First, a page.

Sunday, June 16, 2013

A Story to be Told (or Re-told) on Father's Day: How from Heaven my Dad Saved the Adoptions of Thomas and Nicholas

I must apologize to everyone because of how extremely behind I am. It’s been months now and still was not able to post any pix of Maximilian and Philip’s homecoming. I was not even able to select a few photos and ask Warren or Gerard to post them for me. Yes, I must admit that even though taking and posting pictures of my family is the only hobby I have, I never do any posting myself. It is always one of the twins who does it for me. I’m an innate writer and have lots of pieces still in old-fashioned manuscript form hiding in folders and boxes. If I could arrive to manage today’s requirements for more graphic presentation I’d be able to say so much more. Please don’t misunderstand me. Both twins are always, all the time, and at all times ready, willing, and eager to help me—and they do so in a very kind and considerate manner for me almost not to even realize that I desperately need their help. Yet, it is not the same if you take a picture and instantly send it to whoever you want to send it and post it wherever you want to post it than if you have to get help every time—even if you can count on the most selfless and devoted help ever.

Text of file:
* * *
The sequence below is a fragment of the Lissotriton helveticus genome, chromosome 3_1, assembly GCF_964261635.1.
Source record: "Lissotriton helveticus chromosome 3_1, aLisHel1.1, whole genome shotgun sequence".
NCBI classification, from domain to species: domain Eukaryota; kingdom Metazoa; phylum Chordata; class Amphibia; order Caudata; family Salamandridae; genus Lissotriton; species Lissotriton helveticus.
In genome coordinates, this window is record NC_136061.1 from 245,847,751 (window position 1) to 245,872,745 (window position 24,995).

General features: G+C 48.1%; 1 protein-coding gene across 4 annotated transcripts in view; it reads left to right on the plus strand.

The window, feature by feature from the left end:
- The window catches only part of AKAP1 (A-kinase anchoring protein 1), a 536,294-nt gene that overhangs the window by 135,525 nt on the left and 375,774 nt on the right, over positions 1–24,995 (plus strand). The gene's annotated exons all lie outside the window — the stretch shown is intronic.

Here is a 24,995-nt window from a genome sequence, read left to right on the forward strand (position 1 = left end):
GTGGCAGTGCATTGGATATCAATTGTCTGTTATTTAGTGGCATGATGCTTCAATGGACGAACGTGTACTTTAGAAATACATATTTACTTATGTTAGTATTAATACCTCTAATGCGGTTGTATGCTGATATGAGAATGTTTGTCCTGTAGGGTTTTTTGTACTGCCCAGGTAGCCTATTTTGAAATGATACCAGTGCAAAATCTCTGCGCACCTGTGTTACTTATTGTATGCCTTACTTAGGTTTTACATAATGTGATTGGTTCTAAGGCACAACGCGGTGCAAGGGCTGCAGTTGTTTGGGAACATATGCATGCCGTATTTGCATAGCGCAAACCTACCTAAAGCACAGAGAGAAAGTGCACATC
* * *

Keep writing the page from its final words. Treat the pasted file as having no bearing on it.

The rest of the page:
Let’s go to a story I already posted several times before but still cannot but post it again today to honor my Dad, who is now next to God in Heaven.

My Dad, Armando C.E. Godone-Signanini, was called by our Lord on November 2, 1993—yes, on the day of All Hallows. It is a day when the Catholic Church honors all saints—including those who were never formally or officially canonized but who all the same during their path on this earth earned their rightful merits for true sainthood forever close to God.  

For those who are not familiar with the adoption process from Haiti, it is, or at least then it was, different from how things work from most other countries that are open to international adoption. The adoptions are first approved at the IBSR, which is the equivalent to what could be called the Department of Human Services, or Department of Social Services, or Department of Children and Families. Then the files are sent for court approval, and even though at that point the children legally become members of their new families, still in every single case the whole adoption process is reviewed one more time at the MOJ level. I should clarify that MOJ is an acronym for Ministry of Justice.